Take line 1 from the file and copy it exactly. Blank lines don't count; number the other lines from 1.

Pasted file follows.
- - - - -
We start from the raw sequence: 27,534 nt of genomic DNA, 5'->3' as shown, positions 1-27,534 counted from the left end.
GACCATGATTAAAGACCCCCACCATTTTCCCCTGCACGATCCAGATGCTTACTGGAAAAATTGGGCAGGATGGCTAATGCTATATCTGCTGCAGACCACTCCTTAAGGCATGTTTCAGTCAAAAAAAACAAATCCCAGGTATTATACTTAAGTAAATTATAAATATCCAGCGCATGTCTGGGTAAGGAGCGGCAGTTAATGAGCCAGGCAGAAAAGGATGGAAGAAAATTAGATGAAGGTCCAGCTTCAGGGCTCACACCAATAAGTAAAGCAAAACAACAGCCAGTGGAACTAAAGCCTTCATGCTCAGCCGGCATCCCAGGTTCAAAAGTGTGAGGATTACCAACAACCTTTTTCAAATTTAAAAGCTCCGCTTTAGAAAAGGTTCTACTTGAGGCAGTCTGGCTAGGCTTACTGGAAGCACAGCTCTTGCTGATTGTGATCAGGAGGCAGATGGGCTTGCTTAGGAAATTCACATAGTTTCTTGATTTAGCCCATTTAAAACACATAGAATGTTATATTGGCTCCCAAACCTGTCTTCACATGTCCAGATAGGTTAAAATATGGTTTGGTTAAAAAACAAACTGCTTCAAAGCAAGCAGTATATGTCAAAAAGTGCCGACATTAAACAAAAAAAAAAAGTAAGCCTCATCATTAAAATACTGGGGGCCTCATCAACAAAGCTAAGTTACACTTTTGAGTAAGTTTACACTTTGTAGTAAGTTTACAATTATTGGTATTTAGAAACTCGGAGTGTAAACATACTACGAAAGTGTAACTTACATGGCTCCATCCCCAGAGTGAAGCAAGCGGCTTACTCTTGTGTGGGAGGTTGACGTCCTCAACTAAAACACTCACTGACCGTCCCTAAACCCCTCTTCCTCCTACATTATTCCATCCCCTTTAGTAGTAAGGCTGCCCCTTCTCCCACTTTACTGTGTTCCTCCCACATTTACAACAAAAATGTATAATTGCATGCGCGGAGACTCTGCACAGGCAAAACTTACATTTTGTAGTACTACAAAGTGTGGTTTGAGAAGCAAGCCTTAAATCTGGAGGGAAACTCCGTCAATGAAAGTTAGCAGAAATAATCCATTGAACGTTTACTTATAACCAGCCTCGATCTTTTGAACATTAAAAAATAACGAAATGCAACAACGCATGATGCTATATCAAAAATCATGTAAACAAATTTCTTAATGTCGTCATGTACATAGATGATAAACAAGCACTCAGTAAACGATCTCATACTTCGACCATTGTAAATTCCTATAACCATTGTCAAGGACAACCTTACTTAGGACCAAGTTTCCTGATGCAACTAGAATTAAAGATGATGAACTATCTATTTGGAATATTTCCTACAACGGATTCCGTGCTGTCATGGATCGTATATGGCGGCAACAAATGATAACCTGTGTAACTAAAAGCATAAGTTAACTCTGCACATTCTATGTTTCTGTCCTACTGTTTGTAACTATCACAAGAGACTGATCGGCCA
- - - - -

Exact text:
We start from the raw sequence: 27,534 nt of genomic DNA, 5'->3' as shown, positions 1-27,534 counted from the left end.